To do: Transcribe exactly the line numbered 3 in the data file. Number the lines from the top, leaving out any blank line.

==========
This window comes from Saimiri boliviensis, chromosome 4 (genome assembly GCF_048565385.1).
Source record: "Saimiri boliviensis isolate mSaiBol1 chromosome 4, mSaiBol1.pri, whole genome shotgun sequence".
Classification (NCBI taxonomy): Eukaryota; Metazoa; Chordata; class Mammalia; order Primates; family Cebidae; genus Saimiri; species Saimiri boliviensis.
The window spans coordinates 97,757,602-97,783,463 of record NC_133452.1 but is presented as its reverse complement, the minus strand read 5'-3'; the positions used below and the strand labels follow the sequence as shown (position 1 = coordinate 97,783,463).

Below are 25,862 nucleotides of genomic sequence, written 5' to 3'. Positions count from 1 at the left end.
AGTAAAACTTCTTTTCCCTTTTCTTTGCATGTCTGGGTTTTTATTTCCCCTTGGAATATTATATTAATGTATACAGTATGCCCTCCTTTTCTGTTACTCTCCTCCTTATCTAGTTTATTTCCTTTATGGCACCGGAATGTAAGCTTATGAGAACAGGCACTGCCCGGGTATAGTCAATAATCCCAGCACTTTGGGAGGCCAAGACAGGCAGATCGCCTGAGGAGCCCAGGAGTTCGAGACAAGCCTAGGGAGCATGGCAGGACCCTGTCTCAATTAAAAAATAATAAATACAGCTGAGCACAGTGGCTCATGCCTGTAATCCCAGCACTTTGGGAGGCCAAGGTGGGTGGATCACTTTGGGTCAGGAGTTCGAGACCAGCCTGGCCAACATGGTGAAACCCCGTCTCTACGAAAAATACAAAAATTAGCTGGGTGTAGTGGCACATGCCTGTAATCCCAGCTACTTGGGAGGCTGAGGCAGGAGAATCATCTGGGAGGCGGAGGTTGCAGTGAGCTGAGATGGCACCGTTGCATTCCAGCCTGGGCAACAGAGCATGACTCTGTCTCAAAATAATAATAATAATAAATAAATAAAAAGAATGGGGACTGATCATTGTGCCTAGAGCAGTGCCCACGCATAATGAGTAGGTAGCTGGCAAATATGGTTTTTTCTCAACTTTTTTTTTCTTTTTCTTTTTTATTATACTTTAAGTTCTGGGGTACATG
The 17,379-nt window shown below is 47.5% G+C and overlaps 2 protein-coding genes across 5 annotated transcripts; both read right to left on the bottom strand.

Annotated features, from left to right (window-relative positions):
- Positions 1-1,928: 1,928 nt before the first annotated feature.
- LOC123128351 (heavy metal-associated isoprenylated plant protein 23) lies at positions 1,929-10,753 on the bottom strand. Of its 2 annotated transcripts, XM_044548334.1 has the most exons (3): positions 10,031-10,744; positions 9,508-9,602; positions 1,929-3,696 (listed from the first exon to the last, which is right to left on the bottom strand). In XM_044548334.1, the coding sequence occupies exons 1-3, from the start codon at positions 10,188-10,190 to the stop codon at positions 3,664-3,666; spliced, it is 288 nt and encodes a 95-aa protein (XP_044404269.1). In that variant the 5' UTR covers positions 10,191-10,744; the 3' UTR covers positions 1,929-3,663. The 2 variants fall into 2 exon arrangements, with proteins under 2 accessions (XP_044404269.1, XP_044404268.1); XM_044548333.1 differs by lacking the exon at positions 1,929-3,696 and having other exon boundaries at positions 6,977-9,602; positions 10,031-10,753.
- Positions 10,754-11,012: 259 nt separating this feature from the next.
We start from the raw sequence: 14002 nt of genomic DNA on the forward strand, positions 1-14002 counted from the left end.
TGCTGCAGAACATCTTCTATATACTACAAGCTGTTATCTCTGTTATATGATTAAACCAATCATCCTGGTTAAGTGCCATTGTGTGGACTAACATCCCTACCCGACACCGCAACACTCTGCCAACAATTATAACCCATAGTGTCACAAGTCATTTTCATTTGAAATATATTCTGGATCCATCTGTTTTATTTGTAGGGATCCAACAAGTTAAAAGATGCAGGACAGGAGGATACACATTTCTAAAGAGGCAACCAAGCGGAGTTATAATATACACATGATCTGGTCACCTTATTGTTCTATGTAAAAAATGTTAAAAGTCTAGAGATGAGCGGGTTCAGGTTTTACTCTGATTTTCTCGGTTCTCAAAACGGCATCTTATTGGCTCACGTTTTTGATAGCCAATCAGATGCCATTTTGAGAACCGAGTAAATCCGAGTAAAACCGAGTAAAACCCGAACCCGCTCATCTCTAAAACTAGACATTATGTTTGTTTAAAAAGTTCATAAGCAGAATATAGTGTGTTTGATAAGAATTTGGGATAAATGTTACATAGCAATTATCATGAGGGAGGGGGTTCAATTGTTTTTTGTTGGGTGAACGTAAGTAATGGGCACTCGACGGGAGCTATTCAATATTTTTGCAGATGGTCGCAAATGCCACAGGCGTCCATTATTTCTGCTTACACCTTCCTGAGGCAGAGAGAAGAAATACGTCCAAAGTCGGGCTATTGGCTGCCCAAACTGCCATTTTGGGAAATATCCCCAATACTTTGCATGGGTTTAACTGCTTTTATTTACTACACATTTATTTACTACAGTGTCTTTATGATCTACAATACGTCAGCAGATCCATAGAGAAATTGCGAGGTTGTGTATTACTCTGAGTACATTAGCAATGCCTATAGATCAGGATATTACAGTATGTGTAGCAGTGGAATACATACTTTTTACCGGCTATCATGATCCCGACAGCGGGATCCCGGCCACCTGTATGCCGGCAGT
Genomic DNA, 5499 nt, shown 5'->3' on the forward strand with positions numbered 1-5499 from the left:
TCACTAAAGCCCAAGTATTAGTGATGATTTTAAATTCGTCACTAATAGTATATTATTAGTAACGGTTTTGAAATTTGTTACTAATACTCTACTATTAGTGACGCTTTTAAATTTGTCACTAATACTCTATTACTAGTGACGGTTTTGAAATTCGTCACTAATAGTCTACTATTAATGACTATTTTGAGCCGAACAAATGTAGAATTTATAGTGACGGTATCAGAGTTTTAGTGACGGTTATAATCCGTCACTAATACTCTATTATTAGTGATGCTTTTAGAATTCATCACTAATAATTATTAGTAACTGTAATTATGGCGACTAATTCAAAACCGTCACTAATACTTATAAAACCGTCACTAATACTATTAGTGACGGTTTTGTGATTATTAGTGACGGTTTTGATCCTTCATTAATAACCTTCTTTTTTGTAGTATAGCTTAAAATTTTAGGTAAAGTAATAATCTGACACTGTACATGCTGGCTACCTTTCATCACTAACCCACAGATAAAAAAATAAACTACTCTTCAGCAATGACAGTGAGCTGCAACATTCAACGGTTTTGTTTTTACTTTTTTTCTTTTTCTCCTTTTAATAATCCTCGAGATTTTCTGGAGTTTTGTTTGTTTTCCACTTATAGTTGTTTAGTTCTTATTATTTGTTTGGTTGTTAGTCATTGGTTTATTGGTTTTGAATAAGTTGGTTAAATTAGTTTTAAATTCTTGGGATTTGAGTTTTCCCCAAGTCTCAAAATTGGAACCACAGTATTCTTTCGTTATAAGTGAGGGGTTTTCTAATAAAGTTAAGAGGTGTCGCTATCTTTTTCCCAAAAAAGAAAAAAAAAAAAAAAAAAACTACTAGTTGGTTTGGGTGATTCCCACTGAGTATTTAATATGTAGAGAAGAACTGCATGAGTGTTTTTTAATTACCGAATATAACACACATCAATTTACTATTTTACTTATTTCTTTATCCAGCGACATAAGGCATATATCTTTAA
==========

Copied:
Classification (NCBI taxonomy): Eukaryota; Metazoa; Chordata; class Mammalia; order Primates; family Cebidae; genus Saimiri; species Saimiri boliviensis.